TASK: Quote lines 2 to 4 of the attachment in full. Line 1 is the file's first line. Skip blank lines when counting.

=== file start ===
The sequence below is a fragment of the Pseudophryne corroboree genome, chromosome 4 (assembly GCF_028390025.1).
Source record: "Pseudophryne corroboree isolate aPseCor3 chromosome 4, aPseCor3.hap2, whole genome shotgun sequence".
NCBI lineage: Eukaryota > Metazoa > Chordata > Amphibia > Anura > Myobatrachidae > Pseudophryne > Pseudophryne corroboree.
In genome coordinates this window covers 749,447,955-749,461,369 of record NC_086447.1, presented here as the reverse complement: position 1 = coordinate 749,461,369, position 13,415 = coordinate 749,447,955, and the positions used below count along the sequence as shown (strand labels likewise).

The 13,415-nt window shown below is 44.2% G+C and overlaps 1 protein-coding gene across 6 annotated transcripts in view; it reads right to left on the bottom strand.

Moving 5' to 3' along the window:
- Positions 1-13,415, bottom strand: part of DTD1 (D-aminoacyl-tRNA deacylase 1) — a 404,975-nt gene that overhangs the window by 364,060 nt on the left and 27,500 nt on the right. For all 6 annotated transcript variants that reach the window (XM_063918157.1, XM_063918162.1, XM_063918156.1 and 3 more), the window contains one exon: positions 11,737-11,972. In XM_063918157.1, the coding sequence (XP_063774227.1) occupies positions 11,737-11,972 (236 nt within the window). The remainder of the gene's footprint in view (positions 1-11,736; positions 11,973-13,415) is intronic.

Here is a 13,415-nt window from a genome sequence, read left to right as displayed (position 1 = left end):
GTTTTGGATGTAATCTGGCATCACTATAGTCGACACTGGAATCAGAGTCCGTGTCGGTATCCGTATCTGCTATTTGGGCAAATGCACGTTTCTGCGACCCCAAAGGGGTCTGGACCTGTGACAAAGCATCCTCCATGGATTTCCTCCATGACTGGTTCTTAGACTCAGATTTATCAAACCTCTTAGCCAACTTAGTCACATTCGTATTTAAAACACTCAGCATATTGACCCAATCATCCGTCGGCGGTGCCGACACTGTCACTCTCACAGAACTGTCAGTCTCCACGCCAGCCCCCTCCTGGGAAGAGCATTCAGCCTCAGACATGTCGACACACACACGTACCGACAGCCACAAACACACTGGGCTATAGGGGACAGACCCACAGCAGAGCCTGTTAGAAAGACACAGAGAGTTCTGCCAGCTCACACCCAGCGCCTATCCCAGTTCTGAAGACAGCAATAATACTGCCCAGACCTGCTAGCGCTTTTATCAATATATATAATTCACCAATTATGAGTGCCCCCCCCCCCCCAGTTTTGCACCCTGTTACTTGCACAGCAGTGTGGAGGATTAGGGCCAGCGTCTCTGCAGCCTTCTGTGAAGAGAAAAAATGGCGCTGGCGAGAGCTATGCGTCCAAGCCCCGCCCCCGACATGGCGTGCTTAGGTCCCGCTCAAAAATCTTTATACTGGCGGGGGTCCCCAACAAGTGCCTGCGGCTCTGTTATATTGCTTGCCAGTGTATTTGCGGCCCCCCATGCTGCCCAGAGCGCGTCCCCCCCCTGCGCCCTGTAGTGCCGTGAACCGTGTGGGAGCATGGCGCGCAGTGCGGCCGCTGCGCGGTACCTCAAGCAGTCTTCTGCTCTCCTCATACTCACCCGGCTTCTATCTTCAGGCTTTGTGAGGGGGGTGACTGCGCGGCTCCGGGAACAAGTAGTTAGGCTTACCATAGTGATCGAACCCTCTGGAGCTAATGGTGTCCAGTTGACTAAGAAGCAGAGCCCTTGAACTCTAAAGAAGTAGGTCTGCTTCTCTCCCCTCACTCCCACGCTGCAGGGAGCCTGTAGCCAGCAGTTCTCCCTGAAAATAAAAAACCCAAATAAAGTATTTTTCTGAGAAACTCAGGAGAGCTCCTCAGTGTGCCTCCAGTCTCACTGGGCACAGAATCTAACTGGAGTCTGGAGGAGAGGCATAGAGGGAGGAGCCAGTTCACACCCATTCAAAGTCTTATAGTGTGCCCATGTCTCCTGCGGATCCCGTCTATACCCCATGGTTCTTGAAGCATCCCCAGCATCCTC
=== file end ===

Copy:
Source record: "Pseudophryne corroboree isolate aPseCor3 chromosome 4, aPseCor3.hap2, whole genome shotgun sequence".
NCBI lineage: Eukaryota > Metazoa > Chordata > Amphibia > Anura > Myobatrachidae > Pseudophryne > Pseudophryne corroboree.
In genome coordinates this window covers 749,447,955-749,461,369 of record NC_086447.1, presented here as the reverse complement: position 1 = coordinate 749,461,369, position 13,415 = coordinate 749,447,955, and the positions used below count along the sequence as shown (strand labels likewise).